Expectant parents often feel excitement and anticipation about the arrival of their child, but also uncertainty about what to expect in the months ahead. Below are common questions and concerns that arise during the first year of life.
Bonding and Soothing Your Infant
Bonding is a pleasurable experience for parents during the first hours and days following birth. Physical closeness contributes to an infant's emotional and physical growth. Gentle stroking and cradling are good ways to bond with your baby. When your baby is fussy, sing a song, recite a nursery rhyme or poem or read aloud while gently swaying or rocking him or her. During the first few weeks, swaddling is also a great way to comfort your baby.
Newborns typically sleep about 16 hours or more each day for periods of 2-4 hours. Because their digestive system is so small, they need to be fed every few hours. By three months, most babies sleep through the night. However, if your baby doesn't, don't panic. Like adults, babies must develop their own sleep patterns. To reduce the risk of Sudden Infant Death Syndrome (SIDS), always place your baby on his or her back. Remove all quilts, stuffed animals and fluffy bedding to ensure your baby does not get intertwined in them or suffocate.
Newborns generally have their days and nights mixed up, and as a result they tend to be more awake at night and sleep throughout the day. One way to help your baby is to keep him or her awake a little longer during the day by talking or playing with them.
Feeding and Burping
Newborn babies should be fed every 2-3 hours. If you're breast-feeding, allow your baby to nurse for about 10-15 minutes at each breast. Formula fed babies typically drink about 2-3 ounces at each feeding. Some newborns have to be awakened every few hours for feeding. Contact your pediatrician if you have to wake your newborn regularly or if he or she does not want to eat.
It is easy to monitor how much a formula-fed infant is eating. Monitoring how much a breast-fed baby consumes is a bit trickier. If your baby is sleeping well, producing six wet diapers and several stools a day, and is regularly gaining weight, he or she is most likely eating enough.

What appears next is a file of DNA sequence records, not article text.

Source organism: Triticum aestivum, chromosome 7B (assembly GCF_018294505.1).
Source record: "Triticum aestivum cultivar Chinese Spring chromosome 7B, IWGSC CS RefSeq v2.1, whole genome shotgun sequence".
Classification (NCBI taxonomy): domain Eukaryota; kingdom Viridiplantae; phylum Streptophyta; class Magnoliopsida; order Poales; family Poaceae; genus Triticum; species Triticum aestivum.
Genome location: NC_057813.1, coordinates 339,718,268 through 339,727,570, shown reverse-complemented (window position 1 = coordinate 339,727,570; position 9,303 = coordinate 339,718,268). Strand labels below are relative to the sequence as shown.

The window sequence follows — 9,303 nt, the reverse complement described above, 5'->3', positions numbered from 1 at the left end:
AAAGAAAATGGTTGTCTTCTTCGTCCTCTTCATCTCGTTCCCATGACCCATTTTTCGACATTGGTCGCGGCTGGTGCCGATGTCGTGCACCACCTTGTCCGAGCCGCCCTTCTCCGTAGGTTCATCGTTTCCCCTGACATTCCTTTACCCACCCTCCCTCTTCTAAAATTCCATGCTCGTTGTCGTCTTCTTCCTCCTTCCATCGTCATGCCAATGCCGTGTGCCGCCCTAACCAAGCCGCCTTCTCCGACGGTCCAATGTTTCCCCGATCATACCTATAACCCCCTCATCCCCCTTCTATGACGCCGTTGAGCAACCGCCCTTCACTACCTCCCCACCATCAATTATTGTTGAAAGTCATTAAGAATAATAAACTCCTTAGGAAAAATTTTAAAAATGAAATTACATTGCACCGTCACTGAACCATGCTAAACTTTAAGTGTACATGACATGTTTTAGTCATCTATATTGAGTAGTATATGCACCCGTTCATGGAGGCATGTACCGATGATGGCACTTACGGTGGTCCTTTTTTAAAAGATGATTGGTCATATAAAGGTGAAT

Babies frequently swallow air while feeding, and tend to get fussy. Burping frequently is the best way to prevent this. Formula-fed babies should be burped each time they drink 2-3 ounces of milk. Breast-fed babies should be burped each time you switch breasts to nurse them.
Formula-fed babies that tend to experience gas, gastroesophageal reflux, or are fussy during feedings, should be burped after drinking one ounce of milk. Breast-fed babies experiencing these problems should be burped every five minutes.
Remember, always burp your baby after feeding and place him or her in an upright position for at least 10-15 minutes to prevent spitting up.
Babies should have a sponge bath until the umbilical card falls off and the navel heals completely. In addition, male babies should receive a sponge bath until their circumcision heals.
Bathing your baby two to three times a week during their first year of life may be enough. More frequent baths may dry their skin. Sponge baths and tub baths should be done in a warm room on a flat surface, like a counter or changing table. For tub baths, you'll need an infant tub that can be placed in a bath tub.
Be sure to use a gentle soap and shampoo. Thoroughly and carefully wash the baby; paying close attention to the folds around the neck, under the arms, behind the ears and in the genital area.
After the bath, wrap the baby in a towel immediately, being sure to cover his or her head.
Most importantly, when bathing the baby, never leave him or her alone.
According to the American Academy of Pediatrics, more than half of babies between 4 and 15 months will experience diaper rash at least once in a two-month period. Babies between 8 to 10 months are more likely to experience diaper rash. Diaper rash is also common among babies who have diarrhea frequently. Most rashes develop because the baby has worn a soiled or wet diaper too long.
When your baby has a diaper rash, be sure to rinse the affected area with warm water with each diaper change until the rash subsides. After a bowel movement, wash the area using a mild soap only. Choose wipes that are alcohol and fragrance free. If wipes seem to bother your baby, wipe them using a damp washcloth until the rash heals. To give the area a chance to "air out," allow your baby to wear a loose diaper.
To prevent diaper wash, apply an ointment containing zinc oxide or petroleum jelly with each diaper change. Don't wrap the diaper too tightly, which will lock in moisture and prevent air circulation. Use super-absorbent diapers, which absorb moisture from the skin. Most importantly, change your baby's diaper frequently.
If you're using an over-the-counter ointment to heal diaper rash, and it does not improve within a few days, contact your child's pediatrician.
Umbilical Cord Care
Your baby should not receive a tub bath until the umbilical cord stump falls off and heals which should fall off within 1-2 weeks and heal in a few days. Caring for the stump is important. The doctor may instruct you to rub alcohol on the stump until it falls off or leave the area alone. The stump will change colors until it falls off; from yellow to brown or black. If the area becomes red, develops a foul smell, or you notice discharge, contact the pediatrician.
Immediately following circumcision, gauze covered with petroleum jelly is typically placed on the tip of the penis. This keeps the wound from sticking to the diaper. With each diaper change, wipe the tip with warm water and apply petroleum jelly so it does not stick to the diaper. Redness and irritation should clear up within a few days, but if redness or swelling increases or a pus-filled blister develops, there may be infection. Contact your baby's pediatrician immediately.